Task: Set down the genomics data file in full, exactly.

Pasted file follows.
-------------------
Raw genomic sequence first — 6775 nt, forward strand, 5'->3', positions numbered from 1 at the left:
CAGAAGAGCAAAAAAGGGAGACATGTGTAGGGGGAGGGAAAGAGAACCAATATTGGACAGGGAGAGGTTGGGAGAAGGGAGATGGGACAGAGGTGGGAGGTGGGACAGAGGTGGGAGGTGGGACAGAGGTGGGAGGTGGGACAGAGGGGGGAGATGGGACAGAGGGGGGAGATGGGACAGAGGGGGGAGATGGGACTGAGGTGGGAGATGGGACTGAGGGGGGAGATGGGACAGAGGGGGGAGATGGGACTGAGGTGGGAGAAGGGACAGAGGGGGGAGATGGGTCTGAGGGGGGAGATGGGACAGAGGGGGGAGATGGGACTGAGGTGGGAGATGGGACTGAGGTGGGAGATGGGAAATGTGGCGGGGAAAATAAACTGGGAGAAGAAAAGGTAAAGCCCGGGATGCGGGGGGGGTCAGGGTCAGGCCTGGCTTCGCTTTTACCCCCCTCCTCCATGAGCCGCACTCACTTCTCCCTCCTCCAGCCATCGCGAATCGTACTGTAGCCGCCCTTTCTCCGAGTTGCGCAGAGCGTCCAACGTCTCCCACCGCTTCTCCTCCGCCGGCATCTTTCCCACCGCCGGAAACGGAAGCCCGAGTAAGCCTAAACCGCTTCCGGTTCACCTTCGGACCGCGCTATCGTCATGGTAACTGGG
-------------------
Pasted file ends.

Raw genomic sequence first — 6775 nt, forward strand, 5'->3', positions numbered from 1 at the left:
CAGAAGAGCAAAAAAGGGAGACATGTGTAGGGGGAGGGAAAGAGAACCAATATTGGACAGGGAGAGGTTGGGAGAAGGGAGATGGGACAGAGGTGGGAGGTGGGACAGAGGTGGGAGGTGGGACAGAGGTGGGAGGTGGGACAGAGGGGGGAGATGGGACAGAGGGGGGAGATGGGACAGAGGGGGGAGATGGGACTGAGGTGGGAGATGGGACTGAGGGGGGAGATGGGACAGAGGGGGGAGATGGGACTGAGGTGGGAGAAGGGACAGAGGGGGGAGATGGGTCTGAGGGGGGAGATGGGACAGAGGGGGGAGATGGGACTGAGGTGGGAGATGGGACTGAGGTGGGAGATGGGAAATGTGGCGGGGAAAATAAACTGGGAGAAGAAAAGGTAAAGCCCGGGATGCGGGGGGGGTCAGGGTCAGGCCTGGCTTCGCTTTTACCCCCCTCCTCCATGAGCCGCACTCACTTCTCCCTCCTCCAGCCATCGCGAATCGTACTGTAGCCGCCCTTTCTCCGAGTTGCGCAGAGCGTCCAACGTCTCCCACCGCTTCTCCTCCGCCGGCATCTTTCCCACCGCCGGAAACGGAAGCCCGAGTAAGCCTAAACCGCTTCCGGTTCACCTTCGGACCGCGCTATCGTCATGGTAACTGGG